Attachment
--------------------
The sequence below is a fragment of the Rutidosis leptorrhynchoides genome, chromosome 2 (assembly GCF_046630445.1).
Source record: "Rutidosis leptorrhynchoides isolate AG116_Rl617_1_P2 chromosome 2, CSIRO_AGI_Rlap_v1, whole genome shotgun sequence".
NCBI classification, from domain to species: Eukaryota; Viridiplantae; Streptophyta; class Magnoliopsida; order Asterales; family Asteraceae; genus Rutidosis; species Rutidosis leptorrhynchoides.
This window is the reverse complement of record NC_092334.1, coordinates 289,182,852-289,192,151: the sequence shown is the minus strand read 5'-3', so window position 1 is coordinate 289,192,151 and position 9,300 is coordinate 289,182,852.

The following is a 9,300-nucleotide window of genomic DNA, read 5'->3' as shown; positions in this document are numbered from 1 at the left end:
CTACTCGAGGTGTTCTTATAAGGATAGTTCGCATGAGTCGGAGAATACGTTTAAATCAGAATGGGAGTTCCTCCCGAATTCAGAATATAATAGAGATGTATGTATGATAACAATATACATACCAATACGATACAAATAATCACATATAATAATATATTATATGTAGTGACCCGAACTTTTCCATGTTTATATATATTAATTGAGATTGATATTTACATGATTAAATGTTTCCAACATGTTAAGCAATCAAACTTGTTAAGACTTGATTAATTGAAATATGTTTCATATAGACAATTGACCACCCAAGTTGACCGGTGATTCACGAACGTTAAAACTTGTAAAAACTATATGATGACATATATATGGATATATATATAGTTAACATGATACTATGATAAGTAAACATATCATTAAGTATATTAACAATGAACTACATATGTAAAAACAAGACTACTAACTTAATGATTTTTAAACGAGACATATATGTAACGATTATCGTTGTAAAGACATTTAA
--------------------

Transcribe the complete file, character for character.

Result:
The sequence below is a fragment of the Rutidosis leptorrhynchoides genome, chromosome 2 (assembly GCF_046630445.1).
Source record: "Rutidosis leptorrhynchoides isolate AG116_Rl617_1_P2 chromosome 2, CSIRO_AGI_Rlap_v1, whole genome shotgun sequence".
NCBI classification, from domain to species: Eukaryota; Viridiplantae; Streptophyta; class Magnoliopsida; order Asterales; family Asteraceae; genus Rutidosis; species Rutidosis leptorrhynchoides.
This window is the reverse complement of record NC_092334.1, coordinates 289,182,852-289,192,151: the sequence shown is the minus strand read 5'-3', so window position 1 is coordinate 289,192,151 and position 9,300 is coordinate 289,182,852.

The following is a 9,300-nucleotide window of genomic DNA, read 5'->3' as shown; positions in this document are numbered from 1 at the left end:
CTACTCGAGGTGTTCTTATAAGGATAGTTCGCATGAGTCGGAGAATACGTTTAAATCAGAATGGGAGTTCCTCCCGAATTCAGAATATAATAGAGATGTATGTATGATAACAATATACATACCAATACGATACAAATAATCACATATAATAATATATTATATGTAGTGACCCGAACTTTTCCATGTTTATATATATTAATTGAGATTGATATTTACATGATTAAATGTTTCCAACATGTTAAGCAATCAAACTTGTTAAGACTTGATTAATTGAAATATGTTTCATATAGACAATTGACCACCCAAGTTGACCGGTGATTCACGAACGTTAAAACTTGTAAAAACTATATGATGACATATATATGGATATATATATAGTTAACATGATACTATGATAAGTAAACATATCATTAAGTATATTAACAATGAACTACATATGTAAAAACAAGACTACTAACTTAATGATTTTTAAACGAGACATATATGTAACGATTATCGTTGTAAAGACATTTAA